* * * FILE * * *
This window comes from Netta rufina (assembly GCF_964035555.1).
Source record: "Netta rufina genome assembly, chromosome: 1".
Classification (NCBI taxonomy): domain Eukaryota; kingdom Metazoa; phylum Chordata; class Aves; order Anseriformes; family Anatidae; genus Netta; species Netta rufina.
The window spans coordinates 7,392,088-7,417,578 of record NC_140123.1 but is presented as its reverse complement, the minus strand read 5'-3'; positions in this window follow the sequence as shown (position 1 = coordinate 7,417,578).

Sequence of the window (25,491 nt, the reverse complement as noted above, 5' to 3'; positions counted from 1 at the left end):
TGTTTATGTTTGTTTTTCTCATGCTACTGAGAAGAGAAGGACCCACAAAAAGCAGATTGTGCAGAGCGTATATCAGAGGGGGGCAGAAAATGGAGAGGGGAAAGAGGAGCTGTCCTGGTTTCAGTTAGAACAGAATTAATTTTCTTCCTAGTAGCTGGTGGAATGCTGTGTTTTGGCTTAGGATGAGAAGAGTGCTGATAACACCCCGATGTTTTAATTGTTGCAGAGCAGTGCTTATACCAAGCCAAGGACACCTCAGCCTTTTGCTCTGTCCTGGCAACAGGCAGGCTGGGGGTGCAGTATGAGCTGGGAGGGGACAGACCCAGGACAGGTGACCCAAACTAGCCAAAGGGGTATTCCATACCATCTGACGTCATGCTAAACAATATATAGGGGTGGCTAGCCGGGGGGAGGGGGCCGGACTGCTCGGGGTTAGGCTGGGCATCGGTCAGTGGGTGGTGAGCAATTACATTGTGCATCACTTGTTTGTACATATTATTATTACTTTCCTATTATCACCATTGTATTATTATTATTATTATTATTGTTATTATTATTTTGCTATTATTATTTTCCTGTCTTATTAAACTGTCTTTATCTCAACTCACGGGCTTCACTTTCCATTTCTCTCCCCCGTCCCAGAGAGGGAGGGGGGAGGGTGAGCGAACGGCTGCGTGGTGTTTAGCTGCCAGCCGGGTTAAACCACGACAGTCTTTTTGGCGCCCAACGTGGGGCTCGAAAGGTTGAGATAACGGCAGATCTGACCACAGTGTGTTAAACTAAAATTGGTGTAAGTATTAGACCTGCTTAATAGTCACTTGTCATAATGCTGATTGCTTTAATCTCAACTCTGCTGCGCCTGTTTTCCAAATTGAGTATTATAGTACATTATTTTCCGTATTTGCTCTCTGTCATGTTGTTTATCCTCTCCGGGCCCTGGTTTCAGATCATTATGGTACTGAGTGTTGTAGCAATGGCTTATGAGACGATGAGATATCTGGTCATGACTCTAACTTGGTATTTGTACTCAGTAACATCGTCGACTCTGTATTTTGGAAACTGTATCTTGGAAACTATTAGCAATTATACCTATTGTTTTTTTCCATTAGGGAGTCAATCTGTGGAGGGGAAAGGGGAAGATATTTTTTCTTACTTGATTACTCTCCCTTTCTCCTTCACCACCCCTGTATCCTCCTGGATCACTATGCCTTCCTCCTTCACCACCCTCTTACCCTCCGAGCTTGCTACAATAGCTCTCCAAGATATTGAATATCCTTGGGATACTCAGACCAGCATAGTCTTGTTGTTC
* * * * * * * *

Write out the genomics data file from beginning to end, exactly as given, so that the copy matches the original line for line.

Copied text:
This window comes from Netta rufina (assembly GCF_964035555.1).
Source record: "Netta rufina genome assembly, chromosome: 1".
Classification (NCBI taxonomy): domain Eukaryota; kingdom Metazoa; phylum Chordata; class Aves; order Anseriformes; family Anatidae; genus Netta; species Netta rufina.
The window spans coordinates 7,392,088-7,417,578 of record NC_140123.1 but is presented as its reverse complement, the minus strand read 5'-3'; positions in this window follow the sequence as shown (position 1 = coordinate 7,417,578).

Sequence of the window (25,491 nt, the reverse complement as noted above, 5' to 3'; positions counted from 1 at the left end):
TGTTTATGTTTGTTTTTCTCATGCTACTGAGAAGAGAAGGACCCACAAAAAGCAGATTGTGCAGAGCGTATATCAGAGGGGGGCAGAAAATGGAGAGGGGAAAGAGGAGCTGTCCTGGTTTCAGTTAGAACAGAATTAATTTTCTTCCTAGTAGCTGGTGGAATGCTGTGTTTTGGCTTAGGATGAGAAGAGTGCTGATAACACCCCGATGTTTTAATTGTTGCAGAGCAGTGCTTATACCAAGCCAAGGACACCTCAGCCTTTTGCTCTGTCCTGGCAACAGGCAGGCTGGGGGTGCAGTATGAGCTGGGAGGGGACAGACCCAGGACAGGTGACCCAAACTAGCCAAAGGGGTATTCCATACCATCTGACGTCATGCTAAACAATATATAGGGGTGGCTAGCCGGGGGGAGGGGGCCGGACTGCTCGGGGTTAGGCTGGGCATCGGTCAGTGGGTGGTGAGCAATTACATTGTGCATCACTTGTTTGTACATATTATTATTACTTTCCTATTATCACCATTGTATTATTATTATTATTATTATTGTTATTATTATTTTGCTATTATTATTTTCCTGTCTTATTAAACTGTCTTTATCTCAACTCACGGGCTTCACTTTCCATTTCTCTCCCCCGTCCCAGAGAGGGAGGGGGGAGGGTGAGCGAACGGCTGCGTGGTGTTTAGCTGCCAGCCGGGTTAAACCACGACAGTCTTTTTGGCGCCCAACGTGGGGCTCGAAAGGTTGAGATAACGGCAGATCTGACCACAGTGTGTTAAACTAAAATTGGTGTAAGTATTAGACCTGCTTAATAGTCACTTGTCATAATGCTGATTGCTTTAATCTCAACTCTGCTGCGCCTGTTTTCCAAATTGAGTATTATAGTACATTATTTTCCGTATTTGCTCTCTGTCATGTTGTTTATCCTCTCCGGGCCCTGGTTTCAGATCATTATGGTACTGAGTGTTGTAGCAATGGCTTATGAGACGATGAGATATCTGGTCATGACTCTAACTTGGTATTTGTACTCAGTAACATCGTCGACTCTGTATTTTGGAAACTGTATCTTGGAAACTATTAGCAATTATACCTATTGTTTTTTTCCATTAGGGAGTCAATCTGTGGAGGGGAAAGGGGAAGATATTTTTTCTTACTTGATTACTCTCCCTTTCTCCTTCACCACCCCTGTATCCTCCTGGATCACTATGCCTTCCTCCTTCACCACCCTCTTACCCTCCGAGCTTGCTACAATAGCTCTCCAAGATATTGAATATCCTTGGGATACTCAGACCAGCATAGTCTTGTTGTTC